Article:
In my interviews on what communication technologies people use, and how they use them, a question we often encounter snags on is: “What type of cellphone is it?” [Ano klase hin cellphone?] Interviewees often pause at this point. Many say “simple,” as in your standard or basic cellphone. Others will take out the phone and show me so that I can decide for myself what the type is. I’ve caught myself saying: “Oh, it’s Samsung”, revealing how I understand phones to be categorized.  While some people don’t know their phone by its brand name, however, others do. I’ll get immediate answers of “CherryMobile” or “MyPhone”.

I realize I have only been operating on two categories of cellphone until now: keypad and touchscreen. I am not quite sure why these are the major categories in the way I understand cellphones, and I wonder if it is shared with others. I associate keypad phones with affordability and access to basic services like texting and calling. I associate touchscreen/ smartphones* with access to internet, apps, and other digital content like photos and music.

I’ve noticed that people in what I’ll call a young adult educated middle-class (NGO workers, government workers, educators etc) will often have both a keypad phone and a smartphone. Some people have said they do this because the keypad phone’s battery will last a week, while the smartphone’s charge can only last a day. In a place that experiences frequent brownouts, it is useful to not have to worry about at least being able to contact friends, family, and work. Other times, I’ve seen people with two keypad phones. I’d like to know why. It could be that one phone is for work, or that they use different service providers. Many phones here, however, already offer dual SIM card slots. These are useful for many people to ensure that if reception is hard to find on one service, it will be available in another.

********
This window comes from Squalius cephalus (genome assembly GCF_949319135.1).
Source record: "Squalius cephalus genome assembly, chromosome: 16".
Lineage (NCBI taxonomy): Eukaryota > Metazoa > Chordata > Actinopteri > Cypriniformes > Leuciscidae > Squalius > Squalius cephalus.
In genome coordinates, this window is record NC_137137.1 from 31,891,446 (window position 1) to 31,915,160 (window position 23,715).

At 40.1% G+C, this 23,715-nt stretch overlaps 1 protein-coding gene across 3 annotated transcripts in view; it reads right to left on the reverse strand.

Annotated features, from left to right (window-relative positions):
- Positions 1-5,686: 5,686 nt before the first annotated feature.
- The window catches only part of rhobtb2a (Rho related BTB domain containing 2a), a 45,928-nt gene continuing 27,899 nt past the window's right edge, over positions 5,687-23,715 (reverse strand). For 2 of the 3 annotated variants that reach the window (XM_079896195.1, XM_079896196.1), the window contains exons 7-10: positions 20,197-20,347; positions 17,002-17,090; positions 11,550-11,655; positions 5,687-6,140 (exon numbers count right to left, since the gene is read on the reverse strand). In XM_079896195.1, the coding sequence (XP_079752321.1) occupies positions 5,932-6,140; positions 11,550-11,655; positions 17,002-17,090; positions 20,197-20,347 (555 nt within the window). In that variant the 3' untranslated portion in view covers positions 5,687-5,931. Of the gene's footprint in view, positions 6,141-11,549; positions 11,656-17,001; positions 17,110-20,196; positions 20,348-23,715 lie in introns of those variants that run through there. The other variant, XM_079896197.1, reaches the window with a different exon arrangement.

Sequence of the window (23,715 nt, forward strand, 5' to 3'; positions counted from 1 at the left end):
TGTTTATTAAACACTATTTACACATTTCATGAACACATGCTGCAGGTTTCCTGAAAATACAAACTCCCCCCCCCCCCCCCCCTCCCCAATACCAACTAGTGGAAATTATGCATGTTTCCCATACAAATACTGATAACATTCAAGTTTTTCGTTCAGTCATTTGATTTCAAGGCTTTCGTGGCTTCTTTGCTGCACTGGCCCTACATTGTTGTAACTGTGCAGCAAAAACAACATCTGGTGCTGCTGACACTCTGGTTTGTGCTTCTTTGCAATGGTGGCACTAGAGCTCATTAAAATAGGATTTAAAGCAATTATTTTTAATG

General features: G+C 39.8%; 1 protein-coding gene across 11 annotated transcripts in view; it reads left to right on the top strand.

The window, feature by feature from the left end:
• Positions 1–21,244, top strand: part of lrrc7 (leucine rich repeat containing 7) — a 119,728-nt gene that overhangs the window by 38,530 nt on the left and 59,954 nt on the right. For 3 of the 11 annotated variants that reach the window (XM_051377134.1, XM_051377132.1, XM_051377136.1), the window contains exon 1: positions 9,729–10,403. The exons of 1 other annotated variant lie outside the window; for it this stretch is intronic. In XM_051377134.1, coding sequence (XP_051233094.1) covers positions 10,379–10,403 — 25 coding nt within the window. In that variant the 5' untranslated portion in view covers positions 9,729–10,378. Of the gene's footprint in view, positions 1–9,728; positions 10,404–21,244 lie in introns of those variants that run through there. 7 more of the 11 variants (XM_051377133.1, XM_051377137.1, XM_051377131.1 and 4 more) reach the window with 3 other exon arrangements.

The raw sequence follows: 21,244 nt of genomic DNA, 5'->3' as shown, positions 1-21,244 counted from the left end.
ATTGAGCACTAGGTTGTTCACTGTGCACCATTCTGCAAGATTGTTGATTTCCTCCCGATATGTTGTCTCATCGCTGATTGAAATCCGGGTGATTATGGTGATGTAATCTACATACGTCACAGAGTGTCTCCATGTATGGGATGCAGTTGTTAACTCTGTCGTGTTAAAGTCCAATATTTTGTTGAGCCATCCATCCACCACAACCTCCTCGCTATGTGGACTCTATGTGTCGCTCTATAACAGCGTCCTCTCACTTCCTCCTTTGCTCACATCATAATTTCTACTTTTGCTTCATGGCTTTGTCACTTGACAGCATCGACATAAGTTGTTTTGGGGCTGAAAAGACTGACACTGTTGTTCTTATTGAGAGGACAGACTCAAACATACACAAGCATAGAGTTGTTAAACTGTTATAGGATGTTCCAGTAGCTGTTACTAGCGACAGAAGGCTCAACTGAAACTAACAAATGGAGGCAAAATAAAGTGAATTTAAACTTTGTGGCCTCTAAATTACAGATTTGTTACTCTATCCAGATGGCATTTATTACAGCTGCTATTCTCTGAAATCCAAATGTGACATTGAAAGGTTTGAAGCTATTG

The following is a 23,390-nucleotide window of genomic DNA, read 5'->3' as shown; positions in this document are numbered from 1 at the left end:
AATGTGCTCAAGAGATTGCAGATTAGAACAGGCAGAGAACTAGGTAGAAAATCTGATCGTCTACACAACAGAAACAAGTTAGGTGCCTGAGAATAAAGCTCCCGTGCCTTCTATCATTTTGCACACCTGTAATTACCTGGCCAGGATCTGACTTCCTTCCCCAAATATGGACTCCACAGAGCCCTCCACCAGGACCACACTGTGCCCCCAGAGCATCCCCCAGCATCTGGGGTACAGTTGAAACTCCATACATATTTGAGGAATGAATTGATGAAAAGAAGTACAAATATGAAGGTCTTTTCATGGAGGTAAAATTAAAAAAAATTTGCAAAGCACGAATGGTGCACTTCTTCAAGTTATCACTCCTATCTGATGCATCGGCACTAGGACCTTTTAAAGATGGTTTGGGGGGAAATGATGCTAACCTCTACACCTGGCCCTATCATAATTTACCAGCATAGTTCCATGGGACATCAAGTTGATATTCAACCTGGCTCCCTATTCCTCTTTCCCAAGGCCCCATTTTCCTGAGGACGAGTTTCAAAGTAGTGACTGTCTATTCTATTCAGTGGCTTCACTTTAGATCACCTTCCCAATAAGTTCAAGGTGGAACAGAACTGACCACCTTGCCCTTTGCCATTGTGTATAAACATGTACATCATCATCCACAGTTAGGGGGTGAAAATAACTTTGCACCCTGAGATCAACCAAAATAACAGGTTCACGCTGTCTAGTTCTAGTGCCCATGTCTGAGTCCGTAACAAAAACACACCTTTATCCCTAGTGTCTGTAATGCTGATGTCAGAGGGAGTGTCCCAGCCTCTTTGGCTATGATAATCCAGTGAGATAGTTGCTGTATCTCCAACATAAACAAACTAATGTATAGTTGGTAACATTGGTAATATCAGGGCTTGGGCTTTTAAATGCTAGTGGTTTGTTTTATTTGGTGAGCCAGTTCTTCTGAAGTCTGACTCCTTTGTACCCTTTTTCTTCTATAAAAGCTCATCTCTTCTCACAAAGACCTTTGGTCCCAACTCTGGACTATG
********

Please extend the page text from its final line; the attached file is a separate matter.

In curiosity, I searched how more technically oriented people might categorize cellphones, and I found this blog post listing particular cellphone innovation from 1983 to 2009. The blog lists only some “popular and unusual” phones, since it would be another project altogether to include the “sheer number” of cellphone models in the world. (A particularly interesting entry for me is the 2003 Nokia 1100 which is, “rumoured to have sold for up to $32,000 in online criminal communities due to its ability to intercept one-time banking passwords.”) I came away from the blog thinking that in a technical perspective, it would still be very hard to categorize cellphones into types. As the blog says, rather these are “evolutions”.

*I’ve started using the word “touchscreen” instead of “smartphone”, because often people think I am talking about the Philippine service provider, SMART.

Mass Media in the Mall